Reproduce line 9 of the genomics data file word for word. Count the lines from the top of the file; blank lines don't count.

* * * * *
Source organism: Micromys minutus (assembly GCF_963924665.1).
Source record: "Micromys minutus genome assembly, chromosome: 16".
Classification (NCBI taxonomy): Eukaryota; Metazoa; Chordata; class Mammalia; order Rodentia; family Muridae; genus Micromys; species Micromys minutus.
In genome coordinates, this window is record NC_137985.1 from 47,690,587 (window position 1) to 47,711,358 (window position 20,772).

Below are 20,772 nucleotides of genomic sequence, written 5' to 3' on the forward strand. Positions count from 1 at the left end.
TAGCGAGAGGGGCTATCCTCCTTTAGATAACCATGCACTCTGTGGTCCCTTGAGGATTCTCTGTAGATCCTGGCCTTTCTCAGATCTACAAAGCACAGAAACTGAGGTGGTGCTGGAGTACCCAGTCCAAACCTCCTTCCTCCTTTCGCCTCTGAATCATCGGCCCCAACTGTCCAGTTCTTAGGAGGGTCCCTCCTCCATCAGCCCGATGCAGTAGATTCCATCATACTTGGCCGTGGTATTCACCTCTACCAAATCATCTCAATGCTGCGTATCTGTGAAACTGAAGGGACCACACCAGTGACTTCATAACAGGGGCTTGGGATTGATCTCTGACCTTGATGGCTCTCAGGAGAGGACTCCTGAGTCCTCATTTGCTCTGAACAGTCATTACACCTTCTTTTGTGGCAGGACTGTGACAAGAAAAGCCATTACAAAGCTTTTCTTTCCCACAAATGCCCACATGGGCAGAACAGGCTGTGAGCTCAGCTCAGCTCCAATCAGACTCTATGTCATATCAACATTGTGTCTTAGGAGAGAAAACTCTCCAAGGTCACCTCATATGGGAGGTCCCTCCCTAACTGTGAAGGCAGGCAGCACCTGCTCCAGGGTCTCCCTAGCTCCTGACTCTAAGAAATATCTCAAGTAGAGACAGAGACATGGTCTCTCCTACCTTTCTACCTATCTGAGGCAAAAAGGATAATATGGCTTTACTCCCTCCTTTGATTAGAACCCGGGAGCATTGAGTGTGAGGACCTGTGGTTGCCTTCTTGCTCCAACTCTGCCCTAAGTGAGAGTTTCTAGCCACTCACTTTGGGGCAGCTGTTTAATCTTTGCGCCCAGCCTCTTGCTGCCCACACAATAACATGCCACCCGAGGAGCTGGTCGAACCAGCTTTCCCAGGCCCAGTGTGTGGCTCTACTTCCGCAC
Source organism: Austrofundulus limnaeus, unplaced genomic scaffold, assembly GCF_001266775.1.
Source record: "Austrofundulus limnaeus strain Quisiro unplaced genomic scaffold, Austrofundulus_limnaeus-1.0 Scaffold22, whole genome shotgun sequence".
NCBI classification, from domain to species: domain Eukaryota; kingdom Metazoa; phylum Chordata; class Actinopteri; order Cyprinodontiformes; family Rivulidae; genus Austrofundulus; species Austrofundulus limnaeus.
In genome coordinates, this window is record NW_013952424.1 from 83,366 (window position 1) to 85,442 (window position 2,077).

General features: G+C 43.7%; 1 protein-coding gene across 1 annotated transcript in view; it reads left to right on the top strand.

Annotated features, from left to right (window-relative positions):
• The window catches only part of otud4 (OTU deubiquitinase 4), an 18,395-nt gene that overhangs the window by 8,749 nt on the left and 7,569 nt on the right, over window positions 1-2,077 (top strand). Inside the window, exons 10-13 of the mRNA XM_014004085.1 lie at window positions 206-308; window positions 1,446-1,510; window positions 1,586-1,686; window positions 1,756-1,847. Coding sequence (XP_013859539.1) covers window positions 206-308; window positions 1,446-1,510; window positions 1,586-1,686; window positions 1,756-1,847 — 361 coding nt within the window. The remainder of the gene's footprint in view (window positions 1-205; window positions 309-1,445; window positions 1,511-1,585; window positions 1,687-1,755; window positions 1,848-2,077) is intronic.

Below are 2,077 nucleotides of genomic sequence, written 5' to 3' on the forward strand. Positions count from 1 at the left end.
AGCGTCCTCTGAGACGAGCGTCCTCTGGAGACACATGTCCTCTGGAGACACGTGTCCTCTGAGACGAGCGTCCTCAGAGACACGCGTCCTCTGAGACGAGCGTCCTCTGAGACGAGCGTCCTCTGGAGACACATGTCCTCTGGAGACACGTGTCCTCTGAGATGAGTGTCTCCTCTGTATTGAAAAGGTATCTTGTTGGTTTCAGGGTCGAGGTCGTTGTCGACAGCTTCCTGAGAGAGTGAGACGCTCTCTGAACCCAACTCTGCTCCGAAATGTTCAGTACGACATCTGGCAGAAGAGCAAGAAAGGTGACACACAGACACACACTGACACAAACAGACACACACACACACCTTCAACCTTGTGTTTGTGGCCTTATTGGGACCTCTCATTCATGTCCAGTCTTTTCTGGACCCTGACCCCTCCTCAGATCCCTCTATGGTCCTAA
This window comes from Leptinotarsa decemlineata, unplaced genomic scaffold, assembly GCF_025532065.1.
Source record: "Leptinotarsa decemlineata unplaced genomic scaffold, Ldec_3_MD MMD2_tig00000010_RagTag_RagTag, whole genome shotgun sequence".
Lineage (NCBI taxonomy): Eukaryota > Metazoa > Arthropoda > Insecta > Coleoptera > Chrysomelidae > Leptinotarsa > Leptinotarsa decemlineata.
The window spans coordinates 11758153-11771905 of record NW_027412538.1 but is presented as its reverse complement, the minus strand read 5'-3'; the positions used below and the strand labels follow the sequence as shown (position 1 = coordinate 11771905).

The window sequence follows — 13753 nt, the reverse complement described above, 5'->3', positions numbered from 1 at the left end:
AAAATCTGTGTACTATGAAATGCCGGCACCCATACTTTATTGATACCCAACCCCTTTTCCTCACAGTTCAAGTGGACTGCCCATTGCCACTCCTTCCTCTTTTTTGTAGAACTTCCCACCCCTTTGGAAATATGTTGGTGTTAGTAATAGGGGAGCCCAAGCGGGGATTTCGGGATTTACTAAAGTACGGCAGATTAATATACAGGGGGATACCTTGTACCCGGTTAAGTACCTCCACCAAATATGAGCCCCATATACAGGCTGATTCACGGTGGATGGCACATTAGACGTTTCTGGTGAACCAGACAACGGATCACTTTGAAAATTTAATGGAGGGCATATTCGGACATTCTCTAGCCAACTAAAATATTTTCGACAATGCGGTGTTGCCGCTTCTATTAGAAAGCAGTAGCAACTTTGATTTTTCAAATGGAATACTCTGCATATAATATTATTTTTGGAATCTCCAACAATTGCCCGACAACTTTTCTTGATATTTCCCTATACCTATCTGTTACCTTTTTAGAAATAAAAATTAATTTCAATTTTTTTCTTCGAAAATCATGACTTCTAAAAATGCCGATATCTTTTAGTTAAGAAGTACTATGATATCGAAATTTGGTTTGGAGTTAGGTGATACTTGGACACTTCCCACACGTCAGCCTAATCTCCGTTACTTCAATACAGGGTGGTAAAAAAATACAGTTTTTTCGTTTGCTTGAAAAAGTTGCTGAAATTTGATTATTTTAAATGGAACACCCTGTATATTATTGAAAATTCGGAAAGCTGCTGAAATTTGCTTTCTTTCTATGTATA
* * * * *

NCBI classification, from domain to species: domain Eukaryota; kingdom Metazoa; phylum Chordata; class Actinopteri; order Cyprinodontiformes; family Rivulidae; genus Austrofundulus; species Austrofundulus limnaeus.